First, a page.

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Gong - Radio Gnome Invisible Vol. 2 - Angel's Egg CD (album) cover




Canterbury Scene

4.14 | 716 ratings

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Easy Livin
Special Collaborator
Honorary Collaborator / Retired Admin
3 stars Make sure you have the booklet when listening!

"Angels egg" is the second part of the trilogy of albums covered by the "Radio gnome invisible" title. The first thing that strikes you when approaching the album is the glorious artwork. The back cover especially has a wonderful track by track chart which offers diagrammatic views of the songs, plus brief descriptions of the ongoing story. The story itself is suitably warped: "Zero loses his head which flies away up through the quim of the moon and out the other side into seventh heaven where is perpetual orgasm..". As if this was not enough, we also find an accompanying booklet with the full story and lyrics. With this plethora of amusement, it is quite easy to forget that there is actually an album to be heard lurking inside the sleeve.

To the music we must though, and this is where things start to deteriorate a bit. The spacy opener "Other side of the sky" offers an intriguingly understated appetiser, but all too soon we are into the repetitively dull "Sold to the highest Buddah". Steve Hillage tries to stir things up a bit with his "lewd" guitar on the brief "Castle in the cloud". As Zero encounters a prostitute, who appears to be French, things turn decidedly weird when she recites her "Poem" backed by what sounds like a Parissienne bar band. This in turn becomes a brief barroom sing-a-long, good fun in the context of the album, but a complete waste of space otherwise.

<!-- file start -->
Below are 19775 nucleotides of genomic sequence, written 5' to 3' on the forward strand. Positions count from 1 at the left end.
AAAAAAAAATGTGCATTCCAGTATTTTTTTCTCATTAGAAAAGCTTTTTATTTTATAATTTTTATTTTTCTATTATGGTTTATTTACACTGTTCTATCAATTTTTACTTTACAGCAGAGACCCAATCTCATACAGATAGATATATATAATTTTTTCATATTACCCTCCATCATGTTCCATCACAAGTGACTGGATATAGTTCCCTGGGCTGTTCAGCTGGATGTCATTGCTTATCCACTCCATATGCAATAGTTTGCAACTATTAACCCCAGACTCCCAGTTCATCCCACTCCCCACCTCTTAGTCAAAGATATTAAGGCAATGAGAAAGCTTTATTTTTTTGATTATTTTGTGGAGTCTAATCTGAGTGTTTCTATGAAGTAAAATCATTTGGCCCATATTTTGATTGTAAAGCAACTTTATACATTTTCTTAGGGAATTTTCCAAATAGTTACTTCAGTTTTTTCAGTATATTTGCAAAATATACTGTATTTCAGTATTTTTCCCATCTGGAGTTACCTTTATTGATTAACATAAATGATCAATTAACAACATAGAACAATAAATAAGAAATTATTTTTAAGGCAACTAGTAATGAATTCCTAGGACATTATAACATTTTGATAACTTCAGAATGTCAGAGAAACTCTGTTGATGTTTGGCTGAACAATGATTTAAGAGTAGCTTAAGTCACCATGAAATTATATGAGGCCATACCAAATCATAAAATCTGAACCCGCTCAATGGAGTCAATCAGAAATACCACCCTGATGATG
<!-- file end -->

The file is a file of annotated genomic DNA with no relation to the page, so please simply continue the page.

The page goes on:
Things pick up here though, with the almost Beatles like "Selene", a hymn to the moon goddess of that name. The two part "Flute salad/oily way" which opens the second side sets out in decidedly spacy fashion, Didier Mahlerbe's wispy flute playing leading into a semi-spoken song with a girlie refrain.

As we enter the temple, first outer then inner, the music becomes more relaxed and soothing, and indeed more melodic. A couple of more orthodox songs then materialise, "Love is how Y make it" being a light almost pop (or as near as Gong come to pop!) number. Steve Hillage's "I never did glid before" is one of the few longer tracks on the album, running to almost 5 minutes. As the song develops, hints of Hillage's solo works become apparent. The album closes with the oddly titled "Eat that phone book coda".

"Angels egg", and indeed its two sister albums, is in reality very reliant on the concept to pull it through. Heard in isolation, it is a mishmash of sounds and styles which fit rather awkwardly together. If reference is made to the booklet which explains the events of the associated story, a significant new dimension is added to the experience. This will never rank for me among the albums I rank highly. It is however a finely crafted work which when assessed as an overall package, has much to recommend it.

Easy Livin | 3/5 |


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